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Opinion: Who’s conspiring against Erdoğan? | ASHARQ AL-AWSAT English Archive 2005 -2017
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Turkish Prime Minister Recep Tayyip Erdogan addresses the mayors from his ruling Justice and Development Party in Ankara, Turkey, Thursday, June 13, 2013. (AP Photo)

We had expected that it would be Syria’s president who would fall, but it seems that the storm will topple Turkey’s prime minister Recep Tayyip Erdoğan, who today finds himself up to his ears in trouble. Erdoğan has recently been verbally attacking everyone, including even his own allies. In his most recent statement he threatened Islamic preacher Fethullah Gülen, saying that his government “will reach your caverns and tear you into pieces.”

Earlier this week, Turkish police stormed the houses of Erdoğan ministers, tarnishing his government’s reputation after they reportedly found bags full of Iranian funds. This scandal marks the biggest corruption case in Turkey’s modern history. The forthcoming trials will undoubtedly further damage the reputation of the man who was once seen as invincible.

Instead of responding to the accusations, Erdoğan has said that there’s a foreign conspiracy against him. But who is the conspirator? Is it his—until recently—major ally and political partner, Gülen, who currently resides in the US? Or does he mean Syrian president Bashar Al-Assad? Or Egyptian Defense Minister Abdel-Fattah El-Sisi? Or Israeli Prime Minister Benjammin Netanyahu? What about the Americans? The Europeans? The Gulf? The Greeks? Maybe it is part of a domestic conspiracy? Or perhaps the Alawites or the Sufis? Erdoğan has so many rivals!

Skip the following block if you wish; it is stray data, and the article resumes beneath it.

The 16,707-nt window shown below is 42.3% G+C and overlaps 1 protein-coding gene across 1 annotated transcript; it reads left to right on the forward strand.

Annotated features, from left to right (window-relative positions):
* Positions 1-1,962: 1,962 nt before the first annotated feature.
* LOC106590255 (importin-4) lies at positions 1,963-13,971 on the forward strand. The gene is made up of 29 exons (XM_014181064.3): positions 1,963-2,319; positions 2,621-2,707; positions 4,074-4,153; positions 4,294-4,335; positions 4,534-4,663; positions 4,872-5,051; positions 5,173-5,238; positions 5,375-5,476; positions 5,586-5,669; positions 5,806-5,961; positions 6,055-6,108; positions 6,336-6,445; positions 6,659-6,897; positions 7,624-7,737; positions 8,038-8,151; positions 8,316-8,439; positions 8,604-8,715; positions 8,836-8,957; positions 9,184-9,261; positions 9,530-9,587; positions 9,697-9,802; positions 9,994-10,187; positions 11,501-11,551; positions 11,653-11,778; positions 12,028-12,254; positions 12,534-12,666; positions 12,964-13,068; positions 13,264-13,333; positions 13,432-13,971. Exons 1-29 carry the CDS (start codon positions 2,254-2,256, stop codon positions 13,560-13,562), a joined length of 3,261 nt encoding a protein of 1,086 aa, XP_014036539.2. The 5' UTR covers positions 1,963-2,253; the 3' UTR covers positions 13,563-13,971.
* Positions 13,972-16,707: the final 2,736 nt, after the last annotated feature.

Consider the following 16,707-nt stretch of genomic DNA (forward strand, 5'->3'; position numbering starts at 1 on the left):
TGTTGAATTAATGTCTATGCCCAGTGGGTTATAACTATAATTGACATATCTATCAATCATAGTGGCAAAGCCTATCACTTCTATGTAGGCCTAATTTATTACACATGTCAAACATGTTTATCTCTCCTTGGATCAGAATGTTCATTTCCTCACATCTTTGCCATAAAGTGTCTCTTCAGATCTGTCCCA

Erdoğan has even managed to anger Fethullah Gülen, the preacher who supported him for years, to the point that he issued a public statement denouncing the prime minister’s comments. Gülen said that Erdoğan’s recent comments have insulted his movement’s members. He said: “Those who call a Muslim a [member of a] gang, a network, a bandit and who sees them as gorillas and monkeys who are living in caverns… these are nothing but a reflection of shabby thoughts on words.” Gülen then called on his followers, which include millions of Turks, not to respond to Erdoğan’s “vulgar” statements!

Erdoğan may be correct in claiming that the corruption accusations represent a conspiracy against him. However isn’t he also the only one to blame for the number of rivals he has accumulated, mostly for trivial reasons? The irony is that when Erdoğan appointed Ahmet Davutoğlu as Turkey’s minister of foreign affairs, he affirmed that one of the reasons for this decision was his admiration for Davutoğlu’s book Strategic Depth: Turkey and its position in the international political arena. Davutoğlu’s theory highlights the importance of resolving any diplomatic problems between Turkey and its neighboring countries.

Today, it appears that Turkey is in dispute with almost all of its neighbors and former allies because of Erdoğan’s disposition and preoccupation with these never-ending battles.

Erdoğan is a contradictory character. He supported Libyan leader Colonel Muammar Qaddafi during his last days and condemned NATO’s intervention in Libya. Later on however he demanded intervention in Syria and called for boycotting the regime. At the same time, he violated the international siege against the Iranian regime and traded with Tehran, which in turn supports the Bashar Al-Assad regime.

Rather than resolving the situation, Erdoğan has exacerbated tensions with Egypt, making hostile political statements against the new government and welcoming the Egyptian Muslim Brotherhood in his country.

Now, he gets angry as to foreign parties conspiring against him—that is if his claim of conspiracy are actually true. The reality is that it is Erdoğan who took aim at both friends and foe alike, and so it is only natural that others will respond by firing back.

As the proverb says, people who live in houses of glass shouldn’t throw stones.